This section of the Regulations remained in force after the creation of the Coast Guard in 1915.  The new Instructions for United States Coast Guard Stations, 1934 edition, copied Section 252 word for word as it appeared in 1899.   [1934 Instructions for United States Coast Guard Stations, Paragraph 28, page 4].

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(note from Kilroy–Vidkun Quisling was executed by the restored government of Norway after its Nazi nightmare ended. His previously illustrious family disgraced as its surname became a synonym for infamy. A lesson not well learned by some, apparently).


How Downwardly Mobile Americans are Being Radicalized into Betraying America

Check out the jaw-dropping picture above — which by now you might have seen. Now think about Senators travelling constantly to Moscow for reasons unknown. Then consider a President who’s more loyal to Russian self-interest than he is to any vaguely American ideal.

America today faces a (yet another) crisis that’s as weird and bizarre as it is gruesome. School shootings? Opioid epidemics? Retirees living in their cars and working at Walmart? Insulin which costs ten times what it does in Pakistan or Iran?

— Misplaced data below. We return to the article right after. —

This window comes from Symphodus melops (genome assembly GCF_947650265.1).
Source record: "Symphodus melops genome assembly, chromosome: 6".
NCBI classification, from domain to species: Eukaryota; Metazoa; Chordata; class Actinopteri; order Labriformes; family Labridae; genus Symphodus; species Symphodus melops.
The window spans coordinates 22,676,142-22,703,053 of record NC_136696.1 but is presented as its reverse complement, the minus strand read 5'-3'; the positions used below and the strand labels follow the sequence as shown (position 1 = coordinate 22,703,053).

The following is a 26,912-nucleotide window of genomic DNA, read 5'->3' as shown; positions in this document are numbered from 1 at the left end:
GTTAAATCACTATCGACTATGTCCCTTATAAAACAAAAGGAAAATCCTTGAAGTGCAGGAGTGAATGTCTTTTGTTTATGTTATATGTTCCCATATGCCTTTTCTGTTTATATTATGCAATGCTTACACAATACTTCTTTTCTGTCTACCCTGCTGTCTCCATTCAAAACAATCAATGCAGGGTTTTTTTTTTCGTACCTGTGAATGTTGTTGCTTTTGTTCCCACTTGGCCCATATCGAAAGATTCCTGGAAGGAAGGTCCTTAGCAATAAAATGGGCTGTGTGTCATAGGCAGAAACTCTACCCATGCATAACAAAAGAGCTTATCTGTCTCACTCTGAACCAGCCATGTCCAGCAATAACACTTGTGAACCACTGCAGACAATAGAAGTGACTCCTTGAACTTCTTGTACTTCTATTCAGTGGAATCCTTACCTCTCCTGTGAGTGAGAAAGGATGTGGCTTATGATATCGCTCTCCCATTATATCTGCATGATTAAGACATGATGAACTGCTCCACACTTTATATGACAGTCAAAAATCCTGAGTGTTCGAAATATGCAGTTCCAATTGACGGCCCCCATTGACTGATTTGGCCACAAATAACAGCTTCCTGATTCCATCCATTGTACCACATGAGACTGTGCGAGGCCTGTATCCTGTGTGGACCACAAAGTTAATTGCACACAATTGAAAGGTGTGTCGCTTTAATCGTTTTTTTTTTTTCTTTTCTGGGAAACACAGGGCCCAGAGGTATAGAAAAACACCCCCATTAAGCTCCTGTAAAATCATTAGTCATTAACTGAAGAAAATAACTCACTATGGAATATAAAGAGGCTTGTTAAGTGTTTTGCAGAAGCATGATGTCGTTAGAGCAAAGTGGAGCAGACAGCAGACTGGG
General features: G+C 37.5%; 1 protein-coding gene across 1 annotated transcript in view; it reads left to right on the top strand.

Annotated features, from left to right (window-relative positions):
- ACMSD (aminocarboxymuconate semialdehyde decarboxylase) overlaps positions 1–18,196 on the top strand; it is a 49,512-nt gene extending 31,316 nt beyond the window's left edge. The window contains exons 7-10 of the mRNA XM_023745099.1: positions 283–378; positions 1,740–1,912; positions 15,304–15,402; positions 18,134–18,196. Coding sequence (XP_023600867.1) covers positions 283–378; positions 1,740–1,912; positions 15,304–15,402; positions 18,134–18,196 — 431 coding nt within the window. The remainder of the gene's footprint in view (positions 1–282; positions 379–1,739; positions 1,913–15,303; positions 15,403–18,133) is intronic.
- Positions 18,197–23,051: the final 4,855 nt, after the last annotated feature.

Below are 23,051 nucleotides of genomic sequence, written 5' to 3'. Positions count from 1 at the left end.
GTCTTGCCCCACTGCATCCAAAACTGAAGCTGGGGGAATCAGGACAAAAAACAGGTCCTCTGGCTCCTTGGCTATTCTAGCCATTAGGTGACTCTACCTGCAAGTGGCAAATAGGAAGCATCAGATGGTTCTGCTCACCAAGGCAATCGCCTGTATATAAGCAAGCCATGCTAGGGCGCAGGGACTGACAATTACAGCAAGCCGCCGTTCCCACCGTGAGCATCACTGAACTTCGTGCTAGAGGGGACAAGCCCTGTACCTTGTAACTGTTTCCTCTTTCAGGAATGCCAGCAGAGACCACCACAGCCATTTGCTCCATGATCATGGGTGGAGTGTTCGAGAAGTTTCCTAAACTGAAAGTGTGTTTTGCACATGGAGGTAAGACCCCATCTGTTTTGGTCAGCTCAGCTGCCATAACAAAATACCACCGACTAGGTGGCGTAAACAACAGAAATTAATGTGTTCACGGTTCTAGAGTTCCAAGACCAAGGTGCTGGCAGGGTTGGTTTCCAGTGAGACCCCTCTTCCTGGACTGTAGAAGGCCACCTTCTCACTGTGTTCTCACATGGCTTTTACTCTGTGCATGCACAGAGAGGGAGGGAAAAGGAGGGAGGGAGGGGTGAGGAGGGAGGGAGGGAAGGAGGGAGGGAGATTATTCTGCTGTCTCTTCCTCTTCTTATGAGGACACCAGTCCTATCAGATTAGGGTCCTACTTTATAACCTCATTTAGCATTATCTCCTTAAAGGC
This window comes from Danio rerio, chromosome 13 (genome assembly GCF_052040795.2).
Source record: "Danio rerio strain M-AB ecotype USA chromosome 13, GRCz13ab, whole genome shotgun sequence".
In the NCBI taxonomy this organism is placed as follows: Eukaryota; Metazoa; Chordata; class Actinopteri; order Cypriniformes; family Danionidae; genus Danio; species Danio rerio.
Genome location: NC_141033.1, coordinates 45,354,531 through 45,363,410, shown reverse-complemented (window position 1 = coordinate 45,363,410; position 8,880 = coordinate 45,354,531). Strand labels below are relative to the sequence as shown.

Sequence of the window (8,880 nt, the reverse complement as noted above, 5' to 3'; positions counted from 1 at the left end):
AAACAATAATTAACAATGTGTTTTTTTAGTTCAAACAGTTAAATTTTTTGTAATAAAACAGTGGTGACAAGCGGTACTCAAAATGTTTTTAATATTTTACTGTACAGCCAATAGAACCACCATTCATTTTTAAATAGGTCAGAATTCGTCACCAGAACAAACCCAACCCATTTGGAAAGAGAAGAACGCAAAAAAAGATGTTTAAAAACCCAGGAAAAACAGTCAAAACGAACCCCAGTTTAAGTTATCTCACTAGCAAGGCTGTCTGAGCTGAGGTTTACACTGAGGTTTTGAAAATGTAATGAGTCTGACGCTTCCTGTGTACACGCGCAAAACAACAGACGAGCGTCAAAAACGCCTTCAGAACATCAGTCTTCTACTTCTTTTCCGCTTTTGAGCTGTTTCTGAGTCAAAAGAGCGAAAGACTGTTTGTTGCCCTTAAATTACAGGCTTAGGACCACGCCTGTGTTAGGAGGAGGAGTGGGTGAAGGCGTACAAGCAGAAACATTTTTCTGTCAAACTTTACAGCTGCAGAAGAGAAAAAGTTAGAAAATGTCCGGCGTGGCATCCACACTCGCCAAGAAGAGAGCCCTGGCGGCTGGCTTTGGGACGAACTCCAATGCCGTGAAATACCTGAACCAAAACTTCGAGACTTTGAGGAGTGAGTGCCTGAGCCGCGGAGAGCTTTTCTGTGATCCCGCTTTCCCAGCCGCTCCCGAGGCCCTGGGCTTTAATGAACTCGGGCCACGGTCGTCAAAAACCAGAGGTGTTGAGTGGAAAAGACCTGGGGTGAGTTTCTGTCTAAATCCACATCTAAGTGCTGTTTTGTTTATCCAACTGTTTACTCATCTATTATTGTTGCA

Try the quislings of American collapse. Whole groups of Americans — like the fine gentlemen above — seem to be perfectly happy betraying America. By putting Russian oligarchy, repression, and ethnic supremacy, above American democracy, freedom, and civil society. What does it all mean?

What’s happening, to put it bluntly, is that (some) downwardly mobile white American middle class men — at least some of them — are being radicalized. Not by ISIS, by communism. But by a seductive, grandiose kind of authoritarianism. To become something like true believers in the Russian model of society. A patriarchal supremacy. A repressive, ethnically charged patriarchy, in which the state is a mechanism for the pure and strong to dominate the impure and weak, with violence, exclusion, fear, and intimidation. All of which the pure and strong believe vehemently is right, just, noble, and true. But it’s in fact just a tool of oligarchy, to go on enriching itself. Give men in decline someone to hate, it seems, and they’ll let you exploit them to the bone. Who cares if an oligarch owns your energy grid — when you have gays to bash, women to demean, and immigrants to bully?